The Tipping Point
Blood diamonds, child soldiers, and the ravages of a decade-old civil war still shape international perceptions of Sierra Leone, and the country’s third post-war election could be a tipping point into established democracy or renewed violence.
The violent chapter in Sierra Leone’s past was again brought to the forefront of international attention in May 2012, when the Special Court for Sierra Leone sentenced former Liberian president, Charles Taylor, to 50 years in prison for instigating war crimes.
Scars from the civil war have yet to fully heal, and dependence on foreign aid remains high. The health-care sector, for instance, still receives 60 per cent of its budget from international donations. And with the upcoming elections only a few weeks away, there is an understandable fear of returning to conflict.
Sierra Leone currently has two leading political parties: the All People’s Congress (APC), and the Sierra Leone People’s Party (SLPP). These parties began to vie for power soon after independence from Britain in 1961, and have continued to do so ever since. Insurance-executive-turned-politician Ernest Bai Koroma has been president since 2007, and his closest contestant is Julius Maada Bio, who was a junta leader during the wartime coup.
It is too early to predict either the success of the election process or the results. The political parties are holding rallies daily, according to a rotating schedule of dates and locations that specifies where they are permitted to campaign. The idea is to keep distance between political rivals in order to avoid clashes on the streets. This tactic has been largely successful so far, although one small clash broke out in the contested diamond-rich district of Kono weeks before the vote.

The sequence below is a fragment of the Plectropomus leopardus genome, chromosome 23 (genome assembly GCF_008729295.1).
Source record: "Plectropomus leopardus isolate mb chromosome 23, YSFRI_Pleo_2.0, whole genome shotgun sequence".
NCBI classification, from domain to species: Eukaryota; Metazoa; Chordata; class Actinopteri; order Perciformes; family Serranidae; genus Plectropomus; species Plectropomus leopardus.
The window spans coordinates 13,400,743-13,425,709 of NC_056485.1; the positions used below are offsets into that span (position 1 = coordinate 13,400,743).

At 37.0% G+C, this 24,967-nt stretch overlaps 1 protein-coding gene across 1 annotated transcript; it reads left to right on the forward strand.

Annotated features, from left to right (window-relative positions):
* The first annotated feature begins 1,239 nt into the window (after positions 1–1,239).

The focus of national politics is shifting to international investment, predominantly in Sierra Leone’s burgeoning mining sector. This is a logical development: One of the fastest-growing economies in the world, Sierra Leone’s success is largely due to the recent resumption of exporting iron ore. Diamond mining – an industry over which groups fought violently during the civil war – has expanded in peacetime, with investment from companies such as Canadian-owned Calone Mining. Increased international investment has not meant that life for average Sierra Leoneans has dramatically improved, but the population has been steadily climbing up from the bottom of the Human Development Index over the past decade.
Perhaps ironically, if anything is threatening the peacefulness of these elections, it is the ruthless determination of both the APC and SLPP to govern a nation that is finally becoming viewed as a stable place to do business.
Today, local journalists must walk a fine line between moving beyond an increasingly distant civil war and exercising caution to avoid reporting that could incite violence during the sensitive election period.
With high unemployment and low wages, many local journalists find it difficult to disseminate objective information to the voting public and navigate the clear biases imposed by media houses. Sierra Leone now enjoys a relatively high level of press freedom, but has few mechanisms to address libel, slander, or inflammatory reporting. Some publications are beginning to lash out against any media or public figure that doesn’t share their views.
On the front lines, the safety of journalists can be unpredictable. Over the past year, there have been several violent clashes between party supporters and police, and tensions are rising as the vote draws nearer.